- Associated Press - Sunday, October 11, 2015

PARKERSBURG, W.Va. (AP) - The kids at the Parkersburg Boys and Girls Club will spring into action as they create their own comic books as part of a new program being offered through Artsbridge.

The program was introduced on Oct. 6 at the club facility at 1200 Mary St. by Executive Director Ben Shuman.

Comic book artist Michael Easton will be working with club members every Tuesday and Thursday, starting Oct. 20, in writing and creating their own comic book.

“It will be one that is professionally printed so you can have it for a long time to come,” Shuman said.

Easton will be working with the kids up until just before the Christmas holiday.



“I will be teaching you how to draw, illustrate and write your own comic book, from beginning to end,” Easton told the kids on Oct. 6. “By the end of the program you will have a finished product in your own hands.”

Easton said he wants to teach them about the different ways they can tell stories and also wants to work with them to develop their ideas and turn those into a comic book story.

“I want to show them the steps of a comic book,” he said, from coming up with an idea, developing the story, how to draw it and everything that goes into creating a comic book.

The kids have the option of working in pairs, with one person writing and another person drawing, or working solo where one person is doing everything, Shuman said.

The program will be divided into two groups, fourth-graders up to 12-years-old in one group and teens from ages 13 through high school in the other. The younger group will meet from 5:30-6:30 p.m. and teens will be 6:30-7:30 p.m. There is space for 25-30 kids in each group.

“The program will be geared to the skill and talent of those age groups,” Shuman said.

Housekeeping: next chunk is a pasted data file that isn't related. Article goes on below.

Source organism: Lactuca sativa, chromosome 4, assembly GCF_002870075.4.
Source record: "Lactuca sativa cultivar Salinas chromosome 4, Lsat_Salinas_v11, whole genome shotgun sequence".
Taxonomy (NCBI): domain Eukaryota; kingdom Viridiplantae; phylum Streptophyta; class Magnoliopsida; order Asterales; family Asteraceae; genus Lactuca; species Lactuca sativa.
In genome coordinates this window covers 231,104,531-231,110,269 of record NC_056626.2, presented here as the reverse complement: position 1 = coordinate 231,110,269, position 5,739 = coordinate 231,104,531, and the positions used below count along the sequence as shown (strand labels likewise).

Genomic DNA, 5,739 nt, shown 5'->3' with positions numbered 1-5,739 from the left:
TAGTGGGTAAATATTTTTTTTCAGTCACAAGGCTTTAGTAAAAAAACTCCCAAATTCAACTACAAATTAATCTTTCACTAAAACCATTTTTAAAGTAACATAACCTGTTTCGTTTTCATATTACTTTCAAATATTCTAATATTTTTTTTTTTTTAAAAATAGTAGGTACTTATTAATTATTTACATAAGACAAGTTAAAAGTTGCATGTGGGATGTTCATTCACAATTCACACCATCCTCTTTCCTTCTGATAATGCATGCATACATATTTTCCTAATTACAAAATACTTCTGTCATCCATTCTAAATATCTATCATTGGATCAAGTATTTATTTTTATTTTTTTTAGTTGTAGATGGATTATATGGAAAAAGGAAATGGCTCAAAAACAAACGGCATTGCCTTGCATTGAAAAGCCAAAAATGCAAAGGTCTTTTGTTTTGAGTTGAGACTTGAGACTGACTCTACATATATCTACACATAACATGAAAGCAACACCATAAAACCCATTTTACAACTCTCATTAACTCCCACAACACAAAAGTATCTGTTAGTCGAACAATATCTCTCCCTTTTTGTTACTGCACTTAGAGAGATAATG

Participants have to be club members.

“If a kid would be interested in signing up for this program, they can become a club member and sign up at the same time,” Shuman said.

Both boys and girls have an interest in comic books these days, said Artsbridge Program Coordinator Kathy Reeder.

“Our mission is to promote the arts in the community and in the schools,” she said.

Officials with Artsbridge have been talking about doing a comic book class. The willingness of the Boys and Girls Club to be a part of it provided Artsbridge with both participants and a venue to hold the classes, Reeder said.

“We want the kids to gain an appreciation of how long it takes to do something like a comic book,” she said. “Also, we want them to be able to develop their reading and writing skills.

“Anytime we can promote the arts as well as the academic side it is a win-win.”

Shuman said the kids will be able to hold and look at what they have produced. Organizers also want the kids to look at their own lives to draw inspiration from in doing their comic book, whether it is honoring someone who had an impact on their lives or to explore aspects of their own lives where they would have liked someone, like a superhero, to come in and affect some kind of positive change in their own lives.

“They are going to get a finished produced work of their own, professionally printed and they can really be proud of,” he said. “Beyond that we want them to look at the possibility of the arts as careers.

“We want the kids to understand that with some perseverance, practice and expansion of the talents they already have, they can do something like this and get paid for in the future. This is a career path they could eventually do for themselves.”

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Information from: News and Sentinel (Parkersburg, W.Va.), https://www.newsandsentinel.com

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